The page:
Space-based telescope releases first photos of planet outside solar system — Analysis

NASA’s James Webb Space Telescope captured images of a massive Jupiter-like body 363 light years away

James Webb Space Telescope captured its first image of a distant planet. This young photographer “super Jupiter”It orbits the sun from a distance nearly 100 times larger than Earth’s.

NASA published images taken through various filters of the planet in a blog posting on Thursday. Pre-printed scientific details about the observation in August were not peer-reviewed.

HIP 65426 b is the named planet. This planet was originally discovered in 2017 by the Spectro-Polarimetric High-Contrast Exoplanet Researchers (SPHERE). The James Webb group knew precisely where to locate it.

The gas giant is estimated to have a mass between 6 and 12 times that of Jupiter. It’s relatively young at 15 or 20 millions years old.

This planet orbits around 363 light year distant star. Its orbit is around 92 AU – a unit equal to the distance between Earth and the Sun – taking around 600 Earth years to complete a rotation.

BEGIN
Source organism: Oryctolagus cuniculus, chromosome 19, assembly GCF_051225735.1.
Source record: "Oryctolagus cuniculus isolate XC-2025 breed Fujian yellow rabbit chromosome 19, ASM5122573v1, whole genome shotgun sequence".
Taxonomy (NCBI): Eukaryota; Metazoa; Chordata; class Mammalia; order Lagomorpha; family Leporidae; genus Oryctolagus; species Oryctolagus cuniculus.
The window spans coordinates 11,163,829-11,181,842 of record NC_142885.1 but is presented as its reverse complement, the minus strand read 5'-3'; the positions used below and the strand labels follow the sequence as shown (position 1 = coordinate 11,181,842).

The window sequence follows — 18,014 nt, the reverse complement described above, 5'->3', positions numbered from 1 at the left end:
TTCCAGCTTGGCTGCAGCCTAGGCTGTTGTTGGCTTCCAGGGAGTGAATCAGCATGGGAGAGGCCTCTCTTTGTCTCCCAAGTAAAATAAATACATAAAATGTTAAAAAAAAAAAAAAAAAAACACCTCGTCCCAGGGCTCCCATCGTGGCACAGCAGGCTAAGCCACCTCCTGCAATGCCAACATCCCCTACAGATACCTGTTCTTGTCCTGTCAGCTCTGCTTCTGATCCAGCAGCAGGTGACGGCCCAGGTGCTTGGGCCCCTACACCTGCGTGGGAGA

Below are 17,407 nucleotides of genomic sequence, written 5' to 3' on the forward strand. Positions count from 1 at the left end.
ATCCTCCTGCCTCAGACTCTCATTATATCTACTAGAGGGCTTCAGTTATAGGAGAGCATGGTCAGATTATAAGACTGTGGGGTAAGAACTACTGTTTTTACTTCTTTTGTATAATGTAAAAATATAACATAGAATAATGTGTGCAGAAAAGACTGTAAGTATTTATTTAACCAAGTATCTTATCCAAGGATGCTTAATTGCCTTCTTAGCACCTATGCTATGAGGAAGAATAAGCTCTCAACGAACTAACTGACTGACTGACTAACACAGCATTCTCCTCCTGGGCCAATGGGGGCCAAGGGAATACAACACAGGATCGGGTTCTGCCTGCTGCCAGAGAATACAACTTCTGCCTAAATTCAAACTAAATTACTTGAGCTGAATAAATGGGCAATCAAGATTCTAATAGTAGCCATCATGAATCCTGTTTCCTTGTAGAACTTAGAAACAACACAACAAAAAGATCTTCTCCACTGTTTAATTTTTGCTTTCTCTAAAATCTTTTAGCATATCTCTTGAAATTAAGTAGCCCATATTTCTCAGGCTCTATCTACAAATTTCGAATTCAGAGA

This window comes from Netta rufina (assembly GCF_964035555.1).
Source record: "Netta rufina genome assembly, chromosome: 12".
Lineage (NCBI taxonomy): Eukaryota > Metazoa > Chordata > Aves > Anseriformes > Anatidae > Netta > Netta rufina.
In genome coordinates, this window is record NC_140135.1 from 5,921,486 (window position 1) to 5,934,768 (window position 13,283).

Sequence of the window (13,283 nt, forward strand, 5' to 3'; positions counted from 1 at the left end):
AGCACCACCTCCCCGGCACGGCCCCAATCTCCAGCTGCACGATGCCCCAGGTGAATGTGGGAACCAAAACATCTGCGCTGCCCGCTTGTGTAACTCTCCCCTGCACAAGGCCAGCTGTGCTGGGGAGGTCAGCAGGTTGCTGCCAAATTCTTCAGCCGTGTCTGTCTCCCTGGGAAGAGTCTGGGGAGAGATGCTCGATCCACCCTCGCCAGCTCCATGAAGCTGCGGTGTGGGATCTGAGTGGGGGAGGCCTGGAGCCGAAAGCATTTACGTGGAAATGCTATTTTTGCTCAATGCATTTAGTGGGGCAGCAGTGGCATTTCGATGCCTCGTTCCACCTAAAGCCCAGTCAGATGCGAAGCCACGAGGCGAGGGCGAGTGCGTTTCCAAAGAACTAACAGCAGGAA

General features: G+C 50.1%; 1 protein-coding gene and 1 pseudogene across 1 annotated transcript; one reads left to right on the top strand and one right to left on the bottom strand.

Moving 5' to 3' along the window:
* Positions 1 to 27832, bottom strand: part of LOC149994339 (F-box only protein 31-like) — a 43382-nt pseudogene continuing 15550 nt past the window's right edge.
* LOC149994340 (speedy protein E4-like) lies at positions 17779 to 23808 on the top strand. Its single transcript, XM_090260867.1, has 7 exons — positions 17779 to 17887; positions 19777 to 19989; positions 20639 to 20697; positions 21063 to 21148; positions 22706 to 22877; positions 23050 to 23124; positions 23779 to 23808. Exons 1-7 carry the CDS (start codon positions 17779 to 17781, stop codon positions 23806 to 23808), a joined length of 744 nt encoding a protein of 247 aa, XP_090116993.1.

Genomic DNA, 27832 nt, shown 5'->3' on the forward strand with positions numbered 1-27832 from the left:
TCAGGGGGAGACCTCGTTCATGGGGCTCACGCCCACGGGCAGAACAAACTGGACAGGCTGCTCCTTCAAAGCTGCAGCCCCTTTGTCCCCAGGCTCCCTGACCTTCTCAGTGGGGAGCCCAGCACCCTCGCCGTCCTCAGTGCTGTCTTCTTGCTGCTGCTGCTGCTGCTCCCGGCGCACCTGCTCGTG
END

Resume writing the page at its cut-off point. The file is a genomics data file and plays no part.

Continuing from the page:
This orbit distance allowed the space observatory clear images of exoplanet. Coronagraphs are special instruments that allow the optical sensors to block star radiation and image brighter objects near it. A planet’s distance from a star determines how much light it can eliminate.

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The James Webb telescope photographed HIP 65426 b in several wavelengths that a ground-based observatory simply could not have picked due to Earth’s atmosphere. SPHERE took images by using very short infrared lights.

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